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National Debt Still Grows Whether or Not ACA Cuts Deficit

by Peter Barbour, published

The Congressional Budget Office recently said that President Obama's Affordable Health Care Act (aka "Obamacare") cuts the deficit. To those favoring the repeal of the Health Care Act, CBO Director Douglas Elmendorf said in a letter to House Speaker John Boehner, "Repealing the (health care law) will lead to an increase in budget deficits over the coming decade, though a smaller one than previously reported."

Not everyone agrees with this rosy CBO assessment. Charles Blahous is a senior research fellow at the Mercatus Center for George Mason University and public trustee for Medicare and Social Security. He pointed out that "the latest CBO update shows worsened finances for the 2010 health care law, despite the use of assumptions regarding state behavior that make the projections more fiscally optimistic." And while proponents and opponents of the president's health care act debate whether or not it increases the deficit, we are taking our eye off the still growing National Debt.

Neither the Democrats nor Republicans can claim to be deficit hawks, as the National Debt has ballooned under both President Bush and President Obama. CBS News reported that the Debt rose $4.899 trillion during the two terms of the Bush presidency, and as of March 2012 the Debt was up $4.939 trillion since President Obama took office (to $15.566 trillion). Just a few months later and our National Debt is now over 15.9 trillion; that is a cost of over $50,000 per American Citizen and nearly $140,000 per taxpayer.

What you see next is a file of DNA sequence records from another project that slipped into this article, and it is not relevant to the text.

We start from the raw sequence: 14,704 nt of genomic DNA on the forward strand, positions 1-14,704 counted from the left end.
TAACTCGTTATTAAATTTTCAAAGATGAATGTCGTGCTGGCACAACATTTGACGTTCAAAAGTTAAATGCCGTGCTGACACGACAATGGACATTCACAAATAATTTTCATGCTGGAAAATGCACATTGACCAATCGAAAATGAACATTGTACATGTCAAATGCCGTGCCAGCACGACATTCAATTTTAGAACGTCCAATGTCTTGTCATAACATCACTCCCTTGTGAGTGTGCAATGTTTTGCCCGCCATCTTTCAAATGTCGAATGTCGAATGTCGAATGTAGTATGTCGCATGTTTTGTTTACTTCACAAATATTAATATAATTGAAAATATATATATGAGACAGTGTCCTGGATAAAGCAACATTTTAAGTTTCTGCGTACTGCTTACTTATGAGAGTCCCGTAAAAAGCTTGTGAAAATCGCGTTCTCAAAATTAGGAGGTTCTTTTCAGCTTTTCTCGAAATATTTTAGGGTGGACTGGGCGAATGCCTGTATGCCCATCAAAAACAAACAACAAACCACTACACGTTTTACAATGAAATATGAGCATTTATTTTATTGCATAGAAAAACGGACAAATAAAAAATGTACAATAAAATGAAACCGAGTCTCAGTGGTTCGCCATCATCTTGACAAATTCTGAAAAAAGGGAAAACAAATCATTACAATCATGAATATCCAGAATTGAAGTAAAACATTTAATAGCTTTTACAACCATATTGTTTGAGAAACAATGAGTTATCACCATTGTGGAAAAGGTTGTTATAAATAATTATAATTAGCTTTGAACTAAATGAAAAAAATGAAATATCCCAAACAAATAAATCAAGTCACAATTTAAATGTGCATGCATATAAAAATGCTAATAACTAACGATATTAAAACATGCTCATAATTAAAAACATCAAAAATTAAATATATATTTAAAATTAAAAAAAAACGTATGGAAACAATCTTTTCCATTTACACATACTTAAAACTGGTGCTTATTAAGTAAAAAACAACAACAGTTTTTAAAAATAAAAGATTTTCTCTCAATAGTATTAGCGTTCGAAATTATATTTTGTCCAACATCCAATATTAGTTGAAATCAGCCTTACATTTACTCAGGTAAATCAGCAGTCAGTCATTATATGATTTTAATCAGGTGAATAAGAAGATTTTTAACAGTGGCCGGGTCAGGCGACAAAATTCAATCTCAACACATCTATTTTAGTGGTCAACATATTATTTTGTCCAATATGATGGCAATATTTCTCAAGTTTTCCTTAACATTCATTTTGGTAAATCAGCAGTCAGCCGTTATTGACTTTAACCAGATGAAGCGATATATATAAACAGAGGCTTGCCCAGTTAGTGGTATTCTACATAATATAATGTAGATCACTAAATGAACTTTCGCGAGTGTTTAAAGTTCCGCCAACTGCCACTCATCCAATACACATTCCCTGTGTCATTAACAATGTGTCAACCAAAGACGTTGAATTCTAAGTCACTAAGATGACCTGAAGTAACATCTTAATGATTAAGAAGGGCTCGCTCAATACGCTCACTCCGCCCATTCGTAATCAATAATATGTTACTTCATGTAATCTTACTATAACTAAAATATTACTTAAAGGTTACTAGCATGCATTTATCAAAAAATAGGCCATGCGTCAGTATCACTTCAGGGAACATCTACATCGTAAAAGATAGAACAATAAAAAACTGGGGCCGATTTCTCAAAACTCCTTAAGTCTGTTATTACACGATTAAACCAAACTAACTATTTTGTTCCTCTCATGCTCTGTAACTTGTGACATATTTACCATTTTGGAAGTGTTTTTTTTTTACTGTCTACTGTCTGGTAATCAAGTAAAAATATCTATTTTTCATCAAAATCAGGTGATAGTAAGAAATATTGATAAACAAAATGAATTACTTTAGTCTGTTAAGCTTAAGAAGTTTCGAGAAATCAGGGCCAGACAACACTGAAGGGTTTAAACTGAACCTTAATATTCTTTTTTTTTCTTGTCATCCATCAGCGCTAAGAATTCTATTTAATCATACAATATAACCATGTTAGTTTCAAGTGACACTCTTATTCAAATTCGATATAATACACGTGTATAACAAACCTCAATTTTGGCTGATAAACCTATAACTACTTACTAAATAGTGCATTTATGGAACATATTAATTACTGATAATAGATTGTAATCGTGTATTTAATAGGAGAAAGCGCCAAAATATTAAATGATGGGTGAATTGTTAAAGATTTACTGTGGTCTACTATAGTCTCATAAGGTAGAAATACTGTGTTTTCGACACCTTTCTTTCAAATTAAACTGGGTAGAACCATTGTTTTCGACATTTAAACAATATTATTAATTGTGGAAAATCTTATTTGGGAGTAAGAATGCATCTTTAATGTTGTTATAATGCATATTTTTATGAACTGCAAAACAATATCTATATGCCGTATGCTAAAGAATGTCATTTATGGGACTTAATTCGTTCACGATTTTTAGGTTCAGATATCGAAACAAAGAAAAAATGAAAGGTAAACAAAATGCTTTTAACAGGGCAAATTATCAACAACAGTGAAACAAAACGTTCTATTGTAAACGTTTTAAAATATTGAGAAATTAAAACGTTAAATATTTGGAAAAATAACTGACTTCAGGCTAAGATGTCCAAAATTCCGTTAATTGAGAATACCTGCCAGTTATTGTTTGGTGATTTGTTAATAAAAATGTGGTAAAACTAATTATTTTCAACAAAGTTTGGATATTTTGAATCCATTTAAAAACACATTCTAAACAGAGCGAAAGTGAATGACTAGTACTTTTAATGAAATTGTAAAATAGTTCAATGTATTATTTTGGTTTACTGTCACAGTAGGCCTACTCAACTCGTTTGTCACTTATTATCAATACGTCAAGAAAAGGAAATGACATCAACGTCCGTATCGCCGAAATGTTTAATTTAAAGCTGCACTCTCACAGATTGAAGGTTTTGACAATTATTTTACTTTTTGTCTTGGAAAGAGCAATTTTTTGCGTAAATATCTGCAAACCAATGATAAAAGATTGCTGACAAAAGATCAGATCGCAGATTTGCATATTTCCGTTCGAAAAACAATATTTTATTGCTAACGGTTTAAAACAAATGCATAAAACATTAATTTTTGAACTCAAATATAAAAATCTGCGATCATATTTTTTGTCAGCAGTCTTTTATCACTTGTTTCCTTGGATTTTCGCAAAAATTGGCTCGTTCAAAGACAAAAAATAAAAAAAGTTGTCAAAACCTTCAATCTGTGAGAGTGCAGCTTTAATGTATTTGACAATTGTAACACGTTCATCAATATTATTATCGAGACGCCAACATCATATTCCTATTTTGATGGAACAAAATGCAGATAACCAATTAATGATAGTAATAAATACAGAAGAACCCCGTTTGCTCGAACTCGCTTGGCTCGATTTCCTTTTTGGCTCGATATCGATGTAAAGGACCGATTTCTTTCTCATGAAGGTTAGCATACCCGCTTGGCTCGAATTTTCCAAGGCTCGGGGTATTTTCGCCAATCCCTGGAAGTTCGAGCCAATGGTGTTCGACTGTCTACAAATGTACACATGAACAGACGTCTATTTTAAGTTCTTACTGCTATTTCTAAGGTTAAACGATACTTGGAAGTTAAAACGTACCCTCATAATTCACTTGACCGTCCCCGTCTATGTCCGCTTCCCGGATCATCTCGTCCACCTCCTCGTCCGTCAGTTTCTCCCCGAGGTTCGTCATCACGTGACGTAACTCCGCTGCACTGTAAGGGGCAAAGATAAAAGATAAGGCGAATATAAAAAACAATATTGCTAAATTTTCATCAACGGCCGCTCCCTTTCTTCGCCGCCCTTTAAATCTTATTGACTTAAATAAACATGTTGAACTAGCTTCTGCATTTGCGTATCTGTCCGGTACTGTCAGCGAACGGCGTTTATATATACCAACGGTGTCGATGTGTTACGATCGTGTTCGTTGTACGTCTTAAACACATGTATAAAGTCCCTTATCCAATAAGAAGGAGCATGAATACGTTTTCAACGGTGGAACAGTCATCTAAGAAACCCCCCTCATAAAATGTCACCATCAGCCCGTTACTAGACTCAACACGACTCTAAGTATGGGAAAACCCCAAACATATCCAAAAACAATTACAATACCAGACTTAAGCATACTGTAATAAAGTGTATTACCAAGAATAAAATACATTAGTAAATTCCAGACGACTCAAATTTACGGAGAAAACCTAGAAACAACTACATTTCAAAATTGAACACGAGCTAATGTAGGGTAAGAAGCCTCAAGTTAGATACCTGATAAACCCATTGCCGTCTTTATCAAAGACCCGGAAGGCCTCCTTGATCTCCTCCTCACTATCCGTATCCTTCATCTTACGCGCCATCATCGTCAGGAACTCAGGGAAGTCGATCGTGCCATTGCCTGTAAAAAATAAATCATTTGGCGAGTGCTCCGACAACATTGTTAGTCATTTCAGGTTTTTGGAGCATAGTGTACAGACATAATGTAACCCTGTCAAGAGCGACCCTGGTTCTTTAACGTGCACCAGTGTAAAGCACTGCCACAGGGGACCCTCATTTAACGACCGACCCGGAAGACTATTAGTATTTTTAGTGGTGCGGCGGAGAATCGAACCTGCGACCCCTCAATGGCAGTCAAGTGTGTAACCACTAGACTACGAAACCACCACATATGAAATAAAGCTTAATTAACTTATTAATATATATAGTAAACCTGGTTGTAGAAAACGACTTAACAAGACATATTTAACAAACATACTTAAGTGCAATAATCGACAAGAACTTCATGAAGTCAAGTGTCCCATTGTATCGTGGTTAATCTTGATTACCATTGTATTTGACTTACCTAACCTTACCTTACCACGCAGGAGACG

Of course we will hear partisan politics from both sides of the aisle on this issue. Many Democrats will say the war and Bush tax cuts put President Obama in a terrible spot, while many Republicans will blame the cost of government on the war as well, saying it was justified on the basis of national security. And while it is true that the Debt has gone up more under Obama in 3+ years than Bush in 8 years, both parties have proven that when given majority control of Congress and the presidency, they cannot limit themselves.

Is there any chance that either party is going to start getting serious about addressing the exploding National Debt? Actually there are indications that they might be. H.R. 459, Ron Paul’s bill to audit the Federal Reserve Bank, went to the House floor for a full vote one last time Wednesday and passed in the House 327 to 98. The bill would address the root cause of unsustainable spending by helping the public better understand the workings of the government's lender of last resort.

"I think when people talk about independence and having this privacy of the central bank means they want secrecy, and secrecy is not good," Paul said during Tuesday floor debate on his bill. "We should have privacy for the individual, but we should have openness of government all the time, and we've drifted a long way from that."

What is most significant about this margin is that 89 Democrats voted for Dr. Paul's bill. It won't go any further, though, as the Senate is sure to defeat it or table the bill. Some will say because there is an election coming up, those 89 Democrats who voted for the bill were simply hedging their bets. Even if that is true, Dr. Paul's bill showed true bipartisan support for the concept of more open and more limited government.

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